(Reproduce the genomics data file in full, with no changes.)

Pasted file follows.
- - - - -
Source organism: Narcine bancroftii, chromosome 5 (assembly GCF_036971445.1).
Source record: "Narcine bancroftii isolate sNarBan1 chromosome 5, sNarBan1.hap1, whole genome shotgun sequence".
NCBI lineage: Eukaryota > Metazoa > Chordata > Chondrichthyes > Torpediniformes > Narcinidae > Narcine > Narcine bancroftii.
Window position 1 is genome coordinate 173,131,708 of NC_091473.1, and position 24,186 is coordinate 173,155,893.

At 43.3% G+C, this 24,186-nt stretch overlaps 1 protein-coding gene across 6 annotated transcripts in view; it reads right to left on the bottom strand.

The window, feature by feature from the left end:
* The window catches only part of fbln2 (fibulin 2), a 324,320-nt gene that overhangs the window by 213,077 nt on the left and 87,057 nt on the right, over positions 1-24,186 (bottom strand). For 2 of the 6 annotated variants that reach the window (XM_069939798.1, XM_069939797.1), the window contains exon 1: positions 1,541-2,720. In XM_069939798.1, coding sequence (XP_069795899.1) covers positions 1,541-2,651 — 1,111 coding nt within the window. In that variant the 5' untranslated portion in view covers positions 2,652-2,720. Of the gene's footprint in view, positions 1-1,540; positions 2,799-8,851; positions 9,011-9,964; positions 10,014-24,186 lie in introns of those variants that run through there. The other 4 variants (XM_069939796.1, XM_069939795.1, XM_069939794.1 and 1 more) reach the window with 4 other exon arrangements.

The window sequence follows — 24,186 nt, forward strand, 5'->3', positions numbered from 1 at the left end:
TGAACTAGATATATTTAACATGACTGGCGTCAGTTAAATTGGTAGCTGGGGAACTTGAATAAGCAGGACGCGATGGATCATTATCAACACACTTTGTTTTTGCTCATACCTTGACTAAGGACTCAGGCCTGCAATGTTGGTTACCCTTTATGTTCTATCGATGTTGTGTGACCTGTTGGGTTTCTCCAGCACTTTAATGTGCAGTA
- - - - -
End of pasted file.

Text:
Source organism: Narcine bancroftii, chromosome 5 (assembly GCF_036971445.1).
Source record: "Narcine bancroftii isolate sNarBan1 chromosome 5, sNarBan1.hap1, whole genome shotgun sequence".
NCBI lineage: Eukaryota > Metazoa > Chordata > Chondrichthyes > Torpediniformes > Narcinidae > Narcine > Narcine bancroftii.
Window position 1 is genome coordinate 173,131,708 of NC_091473.1, and position 24,186 is coordinate 173,155,893.

At 43.3% G+C, this 24,186-nt stretch overlaps 1 protein-coding gene across 6 annotated transcripts in view; it reads right to left on the bottom strand.

The window, feature by feature from the left end:
* The window catches only part of fbln2 (fibulin 2), a 324,320-nt gene that overhangs the window by 213,077 nt on the left and 87,057 nt on the right, over positions 1-24,186 (bottom strand). For 2 of the 6 annotated variants that reach the window (XM_069939798.1, XM_069939797.1), the window contains exon 1: positions 1,541-2,720. In XM_069939798.1, coding sequence (XP_069795899.1) covers positions 1,541-2,651 — 1,111 coding nt within the window. In that variant the 5' untranslated portion in view covers positions 2,652-2,720. Of the gene's footprint in view, positions 1-1,540; positions 2,799-8,851; positions 9,011-9,964; positions 10,014-24,186 lie in introns of those variants that run through there. The other 4 variants (XM_069939796.1, XM_069939795.1, XM_069939794.1 and 1 more) reach the window with 4 other exon arrangements.

The window sequence follows — 24,186 nt, forward strand, 5'->3', positions numbered from 1 at the left end:
TGAACTAGATATATTTAACATGACTGGCGTCAGTTAAATTGGTAGCTGGGGAACTTGAATAAGCAGGACGCGATGGATCATTATCAACACACTTTGTTTTTGCTCATACCTTGACTAAGGACTCAGGCCTGCAATGTTGGTTACCCTTTATGTTCTATCGATGTTGTGTGACCTGTTGGGTTTCTCCAGCACTTTAATGTGCAGTA